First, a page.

‘’Mapping Paths to Family Justice’’ – Happier passengers on a well-trodden alternative route
It was a pleasure to attend the ‘’New Year…. …New family dispute resolution’’ evening at Farrer & Co in early January focusing on the growing client interest in non-court family dispute resolution for 2015, particularly the findings of the briefing paper ‘Mapping Paths to Family Justice.’
Professor Anne Barlow presented a fascinating paper on the Report’s key findings. Of particular interest to Family practitioners will be that separating couples are increasingly preferring to settle disputes using non-court dispute resolution e.g. mediation, collaborative law and solicitors’ negotiations. This article picks out key points and critiques them against my own practice and experience.
The briefing paper was a three year academic research project carried out by the Universities of Exeter and Kent which started in July 2011.
It is a national study of around 7000 people which collected data from face to face and telephone interviews with people who had experience of non-court family dispute resolution from both legal aid and private clients and also practitioners.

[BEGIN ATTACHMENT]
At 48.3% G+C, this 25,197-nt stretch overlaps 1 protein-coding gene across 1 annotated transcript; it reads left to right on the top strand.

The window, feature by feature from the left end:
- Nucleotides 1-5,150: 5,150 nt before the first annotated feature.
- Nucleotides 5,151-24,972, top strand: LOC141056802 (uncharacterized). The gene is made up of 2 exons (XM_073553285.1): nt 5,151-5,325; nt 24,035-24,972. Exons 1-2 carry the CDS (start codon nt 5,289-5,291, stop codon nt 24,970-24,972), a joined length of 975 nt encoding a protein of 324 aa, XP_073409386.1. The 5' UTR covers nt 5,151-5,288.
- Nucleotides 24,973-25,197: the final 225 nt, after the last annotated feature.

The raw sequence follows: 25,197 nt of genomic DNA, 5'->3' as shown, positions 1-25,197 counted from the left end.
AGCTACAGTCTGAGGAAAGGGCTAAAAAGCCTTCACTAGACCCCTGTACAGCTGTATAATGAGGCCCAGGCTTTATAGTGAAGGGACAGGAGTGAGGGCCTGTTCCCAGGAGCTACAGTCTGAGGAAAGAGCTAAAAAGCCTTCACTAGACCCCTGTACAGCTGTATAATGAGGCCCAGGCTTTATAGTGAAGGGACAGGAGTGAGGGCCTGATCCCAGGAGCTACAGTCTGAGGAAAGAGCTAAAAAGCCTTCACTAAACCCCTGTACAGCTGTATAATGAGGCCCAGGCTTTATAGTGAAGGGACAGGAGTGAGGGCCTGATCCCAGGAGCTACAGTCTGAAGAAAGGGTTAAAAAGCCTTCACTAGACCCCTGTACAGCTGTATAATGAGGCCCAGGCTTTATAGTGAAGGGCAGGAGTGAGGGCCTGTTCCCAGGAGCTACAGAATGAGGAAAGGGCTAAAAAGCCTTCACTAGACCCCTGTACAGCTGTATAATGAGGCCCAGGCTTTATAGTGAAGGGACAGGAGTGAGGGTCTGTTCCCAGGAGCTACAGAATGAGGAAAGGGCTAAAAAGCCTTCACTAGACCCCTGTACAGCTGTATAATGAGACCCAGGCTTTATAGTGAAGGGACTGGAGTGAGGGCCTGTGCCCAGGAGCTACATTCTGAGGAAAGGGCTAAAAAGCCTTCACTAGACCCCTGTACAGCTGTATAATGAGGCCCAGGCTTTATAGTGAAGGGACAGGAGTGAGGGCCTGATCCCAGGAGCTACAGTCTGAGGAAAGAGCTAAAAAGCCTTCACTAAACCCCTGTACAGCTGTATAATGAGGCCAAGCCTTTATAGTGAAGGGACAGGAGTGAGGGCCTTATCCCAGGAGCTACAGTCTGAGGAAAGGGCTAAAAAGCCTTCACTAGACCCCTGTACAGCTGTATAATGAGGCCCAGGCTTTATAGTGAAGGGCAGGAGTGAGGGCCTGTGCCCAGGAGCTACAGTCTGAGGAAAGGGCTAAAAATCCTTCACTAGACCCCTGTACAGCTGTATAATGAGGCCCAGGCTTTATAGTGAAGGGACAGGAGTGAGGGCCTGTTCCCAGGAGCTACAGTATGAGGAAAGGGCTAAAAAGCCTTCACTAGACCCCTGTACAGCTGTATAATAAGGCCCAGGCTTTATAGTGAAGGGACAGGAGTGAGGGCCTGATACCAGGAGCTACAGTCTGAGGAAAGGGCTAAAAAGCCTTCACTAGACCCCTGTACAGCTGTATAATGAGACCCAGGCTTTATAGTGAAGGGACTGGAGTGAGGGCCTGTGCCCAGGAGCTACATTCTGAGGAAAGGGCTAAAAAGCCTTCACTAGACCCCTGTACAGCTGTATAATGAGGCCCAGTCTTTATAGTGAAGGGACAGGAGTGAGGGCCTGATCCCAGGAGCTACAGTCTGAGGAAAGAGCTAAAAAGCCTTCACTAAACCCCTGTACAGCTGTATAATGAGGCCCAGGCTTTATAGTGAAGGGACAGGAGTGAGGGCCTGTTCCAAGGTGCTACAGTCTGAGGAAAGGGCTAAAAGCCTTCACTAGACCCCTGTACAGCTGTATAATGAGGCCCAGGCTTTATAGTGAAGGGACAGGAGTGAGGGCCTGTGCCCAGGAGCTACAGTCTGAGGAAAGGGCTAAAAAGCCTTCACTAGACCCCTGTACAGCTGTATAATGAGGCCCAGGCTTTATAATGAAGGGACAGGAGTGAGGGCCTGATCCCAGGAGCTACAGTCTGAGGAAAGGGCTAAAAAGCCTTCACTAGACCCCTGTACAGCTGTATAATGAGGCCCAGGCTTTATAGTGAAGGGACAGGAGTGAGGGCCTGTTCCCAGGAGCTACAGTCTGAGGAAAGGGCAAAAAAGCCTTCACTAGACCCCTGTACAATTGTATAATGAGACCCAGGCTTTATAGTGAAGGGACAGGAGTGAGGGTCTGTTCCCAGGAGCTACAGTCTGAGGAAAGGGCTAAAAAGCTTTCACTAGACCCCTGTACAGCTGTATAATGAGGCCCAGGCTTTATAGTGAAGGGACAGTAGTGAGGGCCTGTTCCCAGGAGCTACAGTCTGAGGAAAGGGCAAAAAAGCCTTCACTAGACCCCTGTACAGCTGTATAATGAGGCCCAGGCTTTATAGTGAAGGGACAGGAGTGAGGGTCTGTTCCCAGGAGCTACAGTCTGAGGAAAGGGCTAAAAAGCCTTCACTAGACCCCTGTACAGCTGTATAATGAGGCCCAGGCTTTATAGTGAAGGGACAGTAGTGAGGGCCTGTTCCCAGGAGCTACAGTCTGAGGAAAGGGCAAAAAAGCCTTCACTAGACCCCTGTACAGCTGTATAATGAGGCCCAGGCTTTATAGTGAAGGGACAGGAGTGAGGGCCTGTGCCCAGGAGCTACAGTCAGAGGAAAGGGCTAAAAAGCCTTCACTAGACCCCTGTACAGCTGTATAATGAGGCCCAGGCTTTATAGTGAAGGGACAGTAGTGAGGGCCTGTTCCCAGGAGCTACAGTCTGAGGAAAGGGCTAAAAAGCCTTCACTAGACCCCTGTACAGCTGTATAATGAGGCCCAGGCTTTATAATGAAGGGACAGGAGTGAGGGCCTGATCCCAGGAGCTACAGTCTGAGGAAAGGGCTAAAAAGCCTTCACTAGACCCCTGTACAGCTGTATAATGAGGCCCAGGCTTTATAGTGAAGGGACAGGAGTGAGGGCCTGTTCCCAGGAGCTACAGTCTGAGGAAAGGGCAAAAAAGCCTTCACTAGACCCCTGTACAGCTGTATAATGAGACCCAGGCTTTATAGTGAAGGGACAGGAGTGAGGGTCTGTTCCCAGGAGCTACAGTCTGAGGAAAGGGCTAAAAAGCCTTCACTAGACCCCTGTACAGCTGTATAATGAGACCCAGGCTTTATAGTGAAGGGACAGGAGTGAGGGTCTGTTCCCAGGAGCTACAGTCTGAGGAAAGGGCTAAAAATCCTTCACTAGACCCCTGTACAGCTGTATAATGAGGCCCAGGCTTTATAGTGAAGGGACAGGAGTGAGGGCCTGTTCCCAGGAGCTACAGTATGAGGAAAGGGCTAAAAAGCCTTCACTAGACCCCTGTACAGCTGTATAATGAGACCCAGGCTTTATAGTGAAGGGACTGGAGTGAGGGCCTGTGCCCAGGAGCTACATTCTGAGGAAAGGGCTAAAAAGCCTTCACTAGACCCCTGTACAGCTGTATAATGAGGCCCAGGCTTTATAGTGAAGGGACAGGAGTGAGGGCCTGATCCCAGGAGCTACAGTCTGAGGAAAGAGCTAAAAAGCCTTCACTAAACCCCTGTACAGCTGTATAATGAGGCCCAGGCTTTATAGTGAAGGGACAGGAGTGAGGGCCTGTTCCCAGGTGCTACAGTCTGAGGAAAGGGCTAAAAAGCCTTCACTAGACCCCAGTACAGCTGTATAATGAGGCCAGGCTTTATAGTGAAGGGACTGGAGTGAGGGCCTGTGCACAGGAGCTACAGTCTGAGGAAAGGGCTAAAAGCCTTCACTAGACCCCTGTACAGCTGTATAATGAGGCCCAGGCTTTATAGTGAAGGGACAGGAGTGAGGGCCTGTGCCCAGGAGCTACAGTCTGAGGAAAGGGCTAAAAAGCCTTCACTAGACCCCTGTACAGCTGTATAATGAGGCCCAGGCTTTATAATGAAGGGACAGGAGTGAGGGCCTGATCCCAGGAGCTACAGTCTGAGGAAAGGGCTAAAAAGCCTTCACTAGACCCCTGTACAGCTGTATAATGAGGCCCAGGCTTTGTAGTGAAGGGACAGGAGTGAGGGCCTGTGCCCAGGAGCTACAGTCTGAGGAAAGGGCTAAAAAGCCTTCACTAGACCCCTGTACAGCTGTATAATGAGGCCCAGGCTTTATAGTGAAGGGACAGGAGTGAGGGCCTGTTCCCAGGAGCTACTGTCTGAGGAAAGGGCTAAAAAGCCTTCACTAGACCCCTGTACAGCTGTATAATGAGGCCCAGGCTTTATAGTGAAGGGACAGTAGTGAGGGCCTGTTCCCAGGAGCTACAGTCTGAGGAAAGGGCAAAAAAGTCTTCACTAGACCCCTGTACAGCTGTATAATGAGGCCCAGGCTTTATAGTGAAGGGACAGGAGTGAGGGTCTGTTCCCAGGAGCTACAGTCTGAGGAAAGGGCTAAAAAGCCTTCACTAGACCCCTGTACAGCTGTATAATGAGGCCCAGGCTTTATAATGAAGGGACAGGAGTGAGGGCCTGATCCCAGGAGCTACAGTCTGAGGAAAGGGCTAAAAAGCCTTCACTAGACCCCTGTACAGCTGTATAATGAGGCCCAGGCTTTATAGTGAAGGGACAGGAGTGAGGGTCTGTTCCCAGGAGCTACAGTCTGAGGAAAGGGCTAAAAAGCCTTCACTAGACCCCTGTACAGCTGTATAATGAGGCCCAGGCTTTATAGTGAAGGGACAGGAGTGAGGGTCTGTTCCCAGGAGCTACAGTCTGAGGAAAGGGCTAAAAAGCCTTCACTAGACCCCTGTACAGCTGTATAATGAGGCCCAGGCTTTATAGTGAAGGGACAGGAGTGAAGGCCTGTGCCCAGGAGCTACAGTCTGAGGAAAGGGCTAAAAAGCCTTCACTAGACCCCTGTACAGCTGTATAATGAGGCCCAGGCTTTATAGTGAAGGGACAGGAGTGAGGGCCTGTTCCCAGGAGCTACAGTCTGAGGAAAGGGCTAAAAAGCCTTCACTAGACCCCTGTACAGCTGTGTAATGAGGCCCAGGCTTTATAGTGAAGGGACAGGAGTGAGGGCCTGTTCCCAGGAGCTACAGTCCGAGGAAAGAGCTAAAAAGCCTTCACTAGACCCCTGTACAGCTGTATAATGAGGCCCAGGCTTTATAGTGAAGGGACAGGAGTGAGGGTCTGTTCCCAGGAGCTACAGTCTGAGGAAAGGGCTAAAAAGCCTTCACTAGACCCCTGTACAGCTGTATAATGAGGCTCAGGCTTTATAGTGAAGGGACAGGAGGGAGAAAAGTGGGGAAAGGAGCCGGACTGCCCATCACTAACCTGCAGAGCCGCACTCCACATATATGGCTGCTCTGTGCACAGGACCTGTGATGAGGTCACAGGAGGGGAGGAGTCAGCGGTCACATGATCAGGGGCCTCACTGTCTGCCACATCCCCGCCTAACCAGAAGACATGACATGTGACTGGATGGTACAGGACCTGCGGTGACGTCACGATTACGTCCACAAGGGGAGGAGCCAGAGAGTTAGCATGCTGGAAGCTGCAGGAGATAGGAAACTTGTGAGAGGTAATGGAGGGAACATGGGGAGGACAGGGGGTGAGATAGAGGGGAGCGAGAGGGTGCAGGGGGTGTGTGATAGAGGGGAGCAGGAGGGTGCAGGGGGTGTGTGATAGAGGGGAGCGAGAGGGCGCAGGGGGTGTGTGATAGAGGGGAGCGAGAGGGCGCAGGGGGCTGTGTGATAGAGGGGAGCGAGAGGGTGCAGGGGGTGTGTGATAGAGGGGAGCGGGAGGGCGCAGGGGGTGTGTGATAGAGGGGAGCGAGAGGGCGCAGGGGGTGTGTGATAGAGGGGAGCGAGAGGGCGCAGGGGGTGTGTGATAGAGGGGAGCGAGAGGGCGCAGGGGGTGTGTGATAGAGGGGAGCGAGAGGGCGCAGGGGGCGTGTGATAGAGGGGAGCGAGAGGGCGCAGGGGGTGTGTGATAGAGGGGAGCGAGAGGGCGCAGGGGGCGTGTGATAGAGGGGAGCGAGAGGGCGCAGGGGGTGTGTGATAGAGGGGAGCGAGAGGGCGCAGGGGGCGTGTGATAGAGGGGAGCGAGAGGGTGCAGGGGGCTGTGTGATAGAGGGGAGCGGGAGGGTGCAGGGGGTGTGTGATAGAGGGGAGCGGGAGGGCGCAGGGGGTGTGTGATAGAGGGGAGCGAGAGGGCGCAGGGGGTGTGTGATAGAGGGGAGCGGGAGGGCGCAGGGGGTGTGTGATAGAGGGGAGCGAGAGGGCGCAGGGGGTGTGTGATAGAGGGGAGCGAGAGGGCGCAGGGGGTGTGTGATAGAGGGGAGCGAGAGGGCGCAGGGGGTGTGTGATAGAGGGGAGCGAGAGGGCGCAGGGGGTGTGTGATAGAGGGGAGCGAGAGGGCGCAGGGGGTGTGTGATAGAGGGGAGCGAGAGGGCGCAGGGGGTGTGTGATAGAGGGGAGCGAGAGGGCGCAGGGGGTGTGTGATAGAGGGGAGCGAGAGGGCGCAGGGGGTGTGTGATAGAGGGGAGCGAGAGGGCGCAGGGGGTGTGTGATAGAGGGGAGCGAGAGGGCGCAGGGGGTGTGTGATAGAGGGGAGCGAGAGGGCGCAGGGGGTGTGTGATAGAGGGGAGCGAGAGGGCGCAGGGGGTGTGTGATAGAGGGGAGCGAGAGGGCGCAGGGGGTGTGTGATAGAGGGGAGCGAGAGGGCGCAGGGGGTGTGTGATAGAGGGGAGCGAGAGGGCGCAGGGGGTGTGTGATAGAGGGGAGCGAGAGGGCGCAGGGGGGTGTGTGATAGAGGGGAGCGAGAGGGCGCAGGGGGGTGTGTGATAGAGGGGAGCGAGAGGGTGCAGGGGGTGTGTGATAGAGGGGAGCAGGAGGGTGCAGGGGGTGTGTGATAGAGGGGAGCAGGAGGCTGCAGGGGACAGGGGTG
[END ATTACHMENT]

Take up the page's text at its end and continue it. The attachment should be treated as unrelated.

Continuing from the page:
The central aim was to provide evidence about the public’s awareness, usage, experience and outcomes of the different out of court Family Dispute Resolution (“FDR”) processes.
My caseload for the last four years inevitably includes cases that go to court, but the vast majority of my work now is non-court based. It was really interesting to hear from Anne Barlow what people’s experiences were on the different types of FDR options.
The key findings are:
1. Gender-balanced co-mediation would address concerns about partiality. Co-mediation was useful in discussions about children disputes but co-mediation is not used often because of the costs of having another mediator present.
I think co-mediation is a good idea and I use this model where there are several indicators from the intake session towards co-mediation e.g. frequently in high conflict, high net worth cases, there are power imbalances and emotionally needy clients. I often co-mediate with a couples’ counsellor (Massy Ellesmere). Clients seem to like having someone from a legal background and a co-mediator from a therapeutic background. A male and female mediator can help to produce better outcomes in cases where we think co-mediation would add real value to their mediation matter. The mediators’ tasks can be divided when co-mediations take place. Having a male and female mediator in the room can provide a gender balance and set up a model to counteract any power imbalance. Lisa Parkinson, a Family Mediator, has also commented in her book “Appropriate Dispute Resolution in a New Family Justice System” (2nd Edition) that research shows male and female mediators produce fairer and more balanced agreements.